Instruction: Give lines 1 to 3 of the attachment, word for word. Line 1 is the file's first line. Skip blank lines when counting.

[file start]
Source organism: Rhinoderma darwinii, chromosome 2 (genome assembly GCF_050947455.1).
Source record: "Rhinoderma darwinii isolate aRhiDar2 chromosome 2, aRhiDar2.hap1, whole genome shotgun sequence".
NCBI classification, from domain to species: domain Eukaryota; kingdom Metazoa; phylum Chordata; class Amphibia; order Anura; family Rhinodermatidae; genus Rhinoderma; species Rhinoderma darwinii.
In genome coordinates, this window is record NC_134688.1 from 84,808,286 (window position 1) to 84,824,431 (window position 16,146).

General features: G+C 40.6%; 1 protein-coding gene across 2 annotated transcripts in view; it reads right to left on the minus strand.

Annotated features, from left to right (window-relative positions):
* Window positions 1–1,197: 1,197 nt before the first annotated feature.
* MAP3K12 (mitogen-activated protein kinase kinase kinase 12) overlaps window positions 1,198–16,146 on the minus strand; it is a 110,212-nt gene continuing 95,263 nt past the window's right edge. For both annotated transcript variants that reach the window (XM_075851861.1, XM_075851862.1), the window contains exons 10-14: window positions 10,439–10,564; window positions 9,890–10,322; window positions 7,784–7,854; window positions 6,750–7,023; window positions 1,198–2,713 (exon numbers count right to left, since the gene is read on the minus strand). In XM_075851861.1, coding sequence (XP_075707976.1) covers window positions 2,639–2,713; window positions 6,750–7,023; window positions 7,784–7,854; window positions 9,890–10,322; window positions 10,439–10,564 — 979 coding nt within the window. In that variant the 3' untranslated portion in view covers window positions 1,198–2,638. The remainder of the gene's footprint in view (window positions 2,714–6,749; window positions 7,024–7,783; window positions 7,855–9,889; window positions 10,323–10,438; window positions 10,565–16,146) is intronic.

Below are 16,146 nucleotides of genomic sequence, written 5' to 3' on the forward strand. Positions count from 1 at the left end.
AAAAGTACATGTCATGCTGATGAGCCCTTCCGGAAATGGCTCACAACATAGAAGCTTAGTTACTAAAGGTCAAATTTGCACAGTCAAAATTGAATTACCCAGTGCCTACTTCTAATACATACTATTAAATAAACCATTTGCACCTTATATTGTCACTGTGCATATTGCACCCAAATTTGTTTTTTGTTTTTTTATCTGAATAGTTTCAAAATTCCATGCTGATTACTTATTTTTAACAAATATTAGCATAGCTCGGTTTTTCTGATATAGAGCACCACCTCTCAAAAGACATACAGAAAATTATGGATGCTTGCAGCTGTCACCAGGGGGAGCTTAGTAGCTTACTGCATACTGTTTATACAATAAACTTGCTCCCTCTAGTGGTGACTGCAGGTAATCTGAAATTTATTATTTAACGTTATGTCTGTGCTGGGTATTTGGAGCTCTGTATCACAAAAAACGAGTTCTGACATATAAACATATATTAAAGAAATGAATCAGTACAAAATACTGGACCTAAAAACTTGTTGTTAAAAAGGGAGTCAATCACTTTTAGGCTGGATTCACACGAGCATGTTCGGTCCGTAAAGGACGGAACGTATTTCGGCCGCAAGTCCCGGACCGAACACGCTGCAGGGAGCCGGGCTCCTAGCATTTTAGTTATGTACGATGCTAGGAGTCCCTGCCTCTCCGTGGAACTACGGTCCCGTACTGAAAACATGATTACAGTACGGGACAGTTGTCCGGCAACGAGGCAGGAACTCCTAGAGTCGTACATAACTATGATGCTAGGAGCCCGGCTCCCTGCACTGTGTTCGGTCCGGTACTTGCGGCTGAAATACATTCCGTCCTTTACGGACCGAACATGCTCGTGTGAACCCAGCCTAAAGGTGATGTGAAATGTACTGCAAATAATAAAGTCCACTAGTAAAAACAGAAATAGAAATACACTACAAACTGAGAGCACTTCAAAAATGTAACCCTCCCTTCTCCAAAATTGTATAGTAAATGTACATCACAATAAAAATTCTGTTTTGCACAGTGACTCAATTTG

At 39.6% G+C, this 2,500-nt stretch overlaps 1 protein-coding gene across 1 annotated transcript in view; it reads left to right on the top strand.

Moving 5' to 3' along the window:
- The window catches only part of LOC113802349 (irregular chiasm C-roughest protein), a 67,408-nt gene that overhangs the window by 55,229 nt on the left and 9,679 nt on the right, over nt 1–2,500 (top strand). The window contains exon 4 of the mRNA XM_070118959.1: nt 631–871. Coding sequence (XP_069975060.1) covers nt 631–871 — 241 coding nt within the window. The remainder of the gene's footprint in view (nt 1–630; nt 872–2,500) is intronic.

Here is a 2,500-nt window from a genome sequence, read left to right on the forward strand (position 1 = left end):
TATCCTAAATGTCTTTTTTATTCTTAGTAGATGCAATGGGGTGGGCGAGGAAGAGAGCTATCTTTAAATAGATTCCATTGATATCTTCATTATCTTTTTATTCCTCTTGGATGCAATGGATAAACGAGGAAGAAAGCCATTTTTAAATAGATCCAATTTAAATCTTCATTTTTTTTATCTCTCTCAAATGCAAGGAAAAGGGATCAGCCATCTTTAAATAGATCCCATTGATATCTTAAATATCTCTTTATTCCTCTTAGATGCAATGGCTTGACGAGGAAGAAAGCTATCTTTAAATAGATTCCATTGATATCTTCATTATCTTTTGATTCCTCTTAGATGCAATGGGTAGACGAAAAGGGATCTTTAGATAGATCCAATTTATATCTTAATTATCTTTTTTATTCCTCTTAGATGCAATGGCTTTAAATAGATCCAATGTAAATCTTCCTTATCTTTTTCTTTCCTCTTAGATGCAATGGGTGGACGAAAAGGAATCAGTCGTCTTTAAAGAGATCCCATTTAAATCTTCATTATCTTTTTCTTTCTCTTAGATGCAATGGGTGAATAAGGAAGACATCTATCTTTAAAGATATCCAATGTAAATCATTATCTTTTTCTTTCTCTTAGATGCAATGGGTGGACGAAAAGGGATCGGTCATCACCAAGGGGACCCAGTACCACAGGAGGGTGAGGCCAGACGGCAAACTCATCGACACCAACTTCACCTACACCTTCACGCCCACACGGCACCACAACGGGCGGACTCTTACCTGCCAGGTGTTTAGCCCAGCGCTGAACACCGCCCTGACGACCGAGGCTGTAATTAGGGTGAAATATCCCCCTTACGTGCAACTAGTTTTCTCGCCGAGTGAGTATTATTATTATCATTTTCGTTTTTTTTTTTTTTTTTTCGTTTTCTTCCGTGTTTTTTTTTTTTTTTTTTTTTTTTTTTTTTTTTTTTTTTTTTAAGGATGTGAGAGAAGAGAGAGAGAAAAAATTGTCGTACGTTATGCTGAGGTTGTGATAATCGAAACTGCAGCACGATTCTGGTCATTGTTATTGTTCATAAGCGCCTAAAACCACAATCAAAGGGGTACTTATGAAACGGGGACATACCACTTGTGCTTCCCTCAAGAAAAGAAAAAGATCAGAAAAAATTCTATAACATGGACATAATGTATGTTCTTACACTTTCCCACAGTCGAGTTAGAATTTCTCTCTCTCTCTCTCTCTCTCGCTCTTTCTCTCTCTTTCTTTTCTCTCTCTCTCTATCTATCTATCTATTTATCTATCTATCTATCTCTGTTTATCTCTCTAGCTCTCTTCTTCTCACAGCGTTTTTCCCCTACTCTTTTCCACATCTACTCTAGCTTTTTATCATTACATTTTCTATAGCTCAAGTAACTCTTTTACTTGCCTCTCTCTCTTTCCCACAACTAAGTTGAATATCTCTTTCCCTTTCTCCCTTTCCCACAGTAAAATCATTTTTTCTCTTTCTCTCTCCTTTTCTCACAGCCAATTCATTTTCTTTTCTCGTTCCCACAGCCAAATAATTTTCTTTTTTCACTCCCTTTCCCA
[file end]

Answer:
Source organism: Rhinoderma darwinii, chromosome 2 (genome assembly GCF_050947455.1).
Source record: "Rhinoderma darwinii isolate aRhiDar2 chromosome 2, aRhiDar2.hap1, whole genome shotgun sequence".
NCBI classification, from domain to species: domain Eukaryota; kingdom Metazoa; phylum Chordata; class Amphibia; order Anura; family Rhinodermatidae; genus Rhinoderma; species Rhinoderma darwinii.